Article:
I rode her couch for a about a year until I finally started making enough money to contribute.  Eventually, it just clicked, and then Boom!  I started paying the rent.  I moved out and got myself a place in Burbank. Comedy Central gave me my first special.  I bought a Hummer before I bought a house, and then I bought a house.  Every year, everything doubled.  The work was doubling. The money was doubling. The popularity was doubling, and it just kept going and going, and now, here we are!


Q:  Since you’ve done voice-over acting and film acting, which one do you prefer?  


GI:  Voice acting, all day!   Honestly, I really don’t like acting.  I don’t enjoy it.  What I do like is going to a movie theatre and seeing my face on a poster.  I like seeing my name on a poster.  That is cool.  When I did “Haunted House 2”, I went with my kid to the movies.


I stopped by the poster and said, “Mmm...I wonder who is on that poster?”


That’s the cool part.  The working?  Showing up on the set at 6:00am and memorizing the script.  They change it on you at the last second, and then the director yells at you.   Other times, the set can be great!  In “Haunted House 2” with Marlon Wayans, we shot the film in four weeks.  That was a very fast shoot, and I liked that.  That was cool.  Plus, Marlon allowed me to be creative and have fun with it.  Other movies? Not so much.


Voice-over films?  I can knock out a whole voice-over movie in one day.  One day! You walk in, they hand you a script, and you don’t have to memorize anything.


They might say, “Would you like an omelet?”


Everybody is really nice.  The director is right there, and every other word out of his mouth is “Great!  Gimme some more of this!  That’s what I’m saying!  Wonderful!”


So, you’re happy.  I love voice-over work.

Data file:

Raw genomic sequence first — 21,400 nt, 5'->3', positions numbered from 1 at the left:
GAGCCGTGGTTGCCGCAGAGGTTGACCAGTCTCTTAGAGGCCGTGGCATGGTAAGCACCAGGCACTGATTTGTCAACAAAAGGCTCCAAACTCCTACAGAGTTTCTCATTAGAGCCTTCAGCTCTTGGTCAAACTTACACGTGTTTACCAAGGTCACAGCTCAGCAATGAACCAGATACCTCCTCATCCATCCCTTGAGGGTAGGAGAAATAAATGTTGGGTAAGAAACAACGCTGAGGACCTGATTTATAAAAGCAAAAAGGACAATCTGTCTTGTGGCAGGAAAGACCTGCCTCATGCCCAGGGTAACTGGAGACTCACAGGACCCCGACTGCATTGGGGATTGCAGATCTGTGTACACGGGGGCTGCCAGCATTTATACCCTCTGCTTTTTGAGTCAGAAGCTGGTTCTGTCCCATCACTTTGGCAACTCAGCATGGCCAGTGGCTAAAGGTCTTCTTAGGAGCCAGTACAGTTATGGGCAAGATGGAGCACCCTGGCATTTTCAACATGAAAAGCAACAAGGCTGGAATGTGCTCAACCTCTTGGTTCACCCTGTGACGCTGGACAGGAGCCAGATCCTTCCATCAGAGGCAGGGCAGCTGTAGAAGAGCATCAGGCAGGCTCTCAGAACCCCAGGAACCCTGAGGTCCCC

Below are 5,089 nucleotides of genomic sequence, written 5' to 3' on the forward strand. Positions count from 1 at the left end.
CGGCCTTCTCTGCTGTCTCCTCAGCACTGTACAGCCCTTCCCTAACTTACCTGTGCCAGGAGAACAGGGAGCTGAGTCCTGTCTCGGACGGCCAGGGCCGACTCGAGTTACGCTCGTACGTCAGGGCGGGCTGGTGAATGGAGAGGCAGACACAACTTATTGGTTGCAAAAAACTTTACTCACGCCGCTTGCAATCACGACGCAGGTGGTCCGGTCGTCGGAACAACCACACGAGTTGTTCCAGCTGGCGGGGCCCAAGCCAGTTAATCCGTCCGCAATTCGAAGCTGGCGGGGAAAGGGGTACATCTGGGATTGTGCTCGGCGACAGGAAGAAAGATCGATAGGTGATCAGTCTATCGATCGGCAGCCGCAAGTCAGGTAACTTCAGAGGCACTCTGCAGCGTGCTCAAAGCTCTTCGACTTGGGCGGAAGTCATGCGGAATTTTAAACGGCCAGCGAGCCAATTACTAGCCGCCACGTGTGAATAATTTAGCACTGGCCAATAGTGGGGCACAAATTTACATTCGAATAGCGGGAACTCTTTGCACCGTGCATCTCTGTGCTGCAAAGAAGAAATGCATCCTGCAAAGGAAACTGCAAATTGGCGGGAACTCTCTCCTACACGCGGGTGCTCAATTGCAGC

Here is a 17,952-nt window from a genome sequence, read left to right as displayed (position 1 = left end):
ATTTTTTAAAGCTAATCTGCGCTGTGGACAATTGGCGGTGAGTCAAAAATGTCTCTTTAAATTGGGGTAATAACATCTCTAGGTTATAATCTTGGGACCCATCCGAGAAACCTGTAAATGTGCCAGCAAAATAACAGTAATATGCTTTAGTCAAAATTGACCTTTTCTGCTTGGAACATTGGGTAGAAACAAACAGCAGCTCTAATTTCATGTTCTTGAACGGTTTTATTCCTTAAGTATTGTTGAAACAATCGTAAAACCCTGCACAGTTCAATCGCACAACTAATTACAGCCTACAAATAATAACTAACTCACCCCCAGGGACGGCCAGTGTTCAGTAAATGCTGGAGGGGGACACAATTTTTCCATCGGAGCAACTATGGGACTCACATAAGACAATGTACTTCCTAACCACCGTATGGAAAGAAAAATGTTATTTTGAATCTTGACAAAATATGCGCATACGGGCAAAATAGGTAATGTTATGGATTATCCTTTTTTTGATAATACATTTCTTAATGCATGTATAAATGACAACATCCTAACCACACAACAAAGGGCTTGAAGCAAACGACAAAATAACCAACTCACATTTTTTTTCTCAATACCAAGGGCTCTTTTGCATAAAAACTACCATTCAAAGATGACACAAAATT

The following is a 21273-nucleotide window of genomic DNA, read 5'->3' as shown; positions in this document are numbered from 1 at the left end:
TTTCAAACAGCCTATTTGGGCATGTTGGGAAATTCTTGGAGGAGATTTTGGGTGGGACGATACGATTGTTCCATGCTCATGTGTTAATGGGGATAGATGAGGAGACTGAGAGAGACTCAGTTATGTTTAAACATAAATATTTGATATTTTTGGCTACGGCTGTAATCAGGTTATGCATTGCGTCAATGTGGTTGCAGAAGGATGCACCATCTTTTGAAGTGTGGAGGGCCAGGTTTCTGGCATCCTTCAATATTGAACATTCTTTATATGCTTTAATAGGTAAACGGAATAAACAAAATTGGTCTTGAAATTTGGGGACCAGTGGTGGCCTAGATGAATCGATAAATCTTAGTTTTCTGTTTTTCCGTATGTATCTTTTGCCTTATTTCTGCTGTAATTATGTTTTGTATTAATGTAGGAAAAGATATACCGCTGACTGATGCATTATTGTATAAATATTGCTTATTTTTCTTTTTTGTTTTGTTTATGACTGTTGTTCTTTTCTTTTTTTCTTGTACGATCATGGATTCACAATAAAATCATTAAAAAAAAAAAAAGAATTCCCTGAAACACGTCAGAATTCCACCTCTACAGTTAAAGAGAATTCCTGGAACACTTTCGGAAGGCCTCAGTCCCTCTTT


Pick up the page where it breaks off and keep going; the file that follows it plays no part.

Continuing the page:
Q:   What’s your advice to someone who wants to a comedian and doesn’t think it is feasible?the-fluffy-movie-DSC_3501_rgb


GI:  Anything is possible as long as you’re focused, determined and you really want to do it.  With comedy, there are a lot of people who say they “want it.”


I have these conversations with guys, and they say, “Oh, I want to be a comic more than anything!”


I tell them, “I’m never home.  I miss birthdays.  I miss holidays.  I miss anniversaries.  I miss special moments.  I’m not always there for important times, because I’m out on the road trying to make people laugh.  I give up my privacy. I give up the ability to walk somewhere and relax.”


You know what?  That’s what I signed up for.   There are more pros than cons, and obviously, financially, it’s an amazing thing.  I don’t worry about bills, but then again, Uncle Sam gets me a lot harder than he gets most people.   I have very nice cars.  I never get to drive them, because I’m never home.  I see a lot of nice hotels, but I never really get to enjoy the cities, because I have to be on a plane the next day.    I eat a lot of junk food, because that’s what’s usually available at 1:00am when I’m all done working.


I’m talking to these guys, and I go, “Listen, if you really want to do it Man, you’ve just got to be prepared to give everything up.   Your goal should be, I just want to make people laugh.  If you are ok just doing that, then I say, go for it!”


Q:  You have so many characters in your standup.  Do you have a favorite you like to portray?  


GI:  The Girl Voice.  Anytime I do the Girl Voice, it always throws people off.  They don’t expect this 300 lb. Mexican guy to go, “Oh my God!!”


It catches people so off-guard. It’s awesome.


Q:   Where is your favorite place to perform outside the U.S.? 


GI:   Australia.  I love Australia.  First of all, everyone is so nice.   The people are down to Earth, and they like having fun with you.  Their sense of humor is so twisted, and they love it when you push the envelope.  One of the craziest compliments came from a guy in Australia.


He said, “You are the funniest bloody c**t I’ve ever seen.”


That is actually a compliment over there.


The promoter said, “Yea, it don’t get better than that!”


I’m like, “Ok. Alright.  He could have just said you’re funny, but no.”


The food is amazing, and the people are amazing.  The way of life is very relaxed and chill.  They come out in droves. I do arenas in Australia.  Love Australia, and Oslo, Norway was amazing. Who would have thought?  A Mexican in Norway.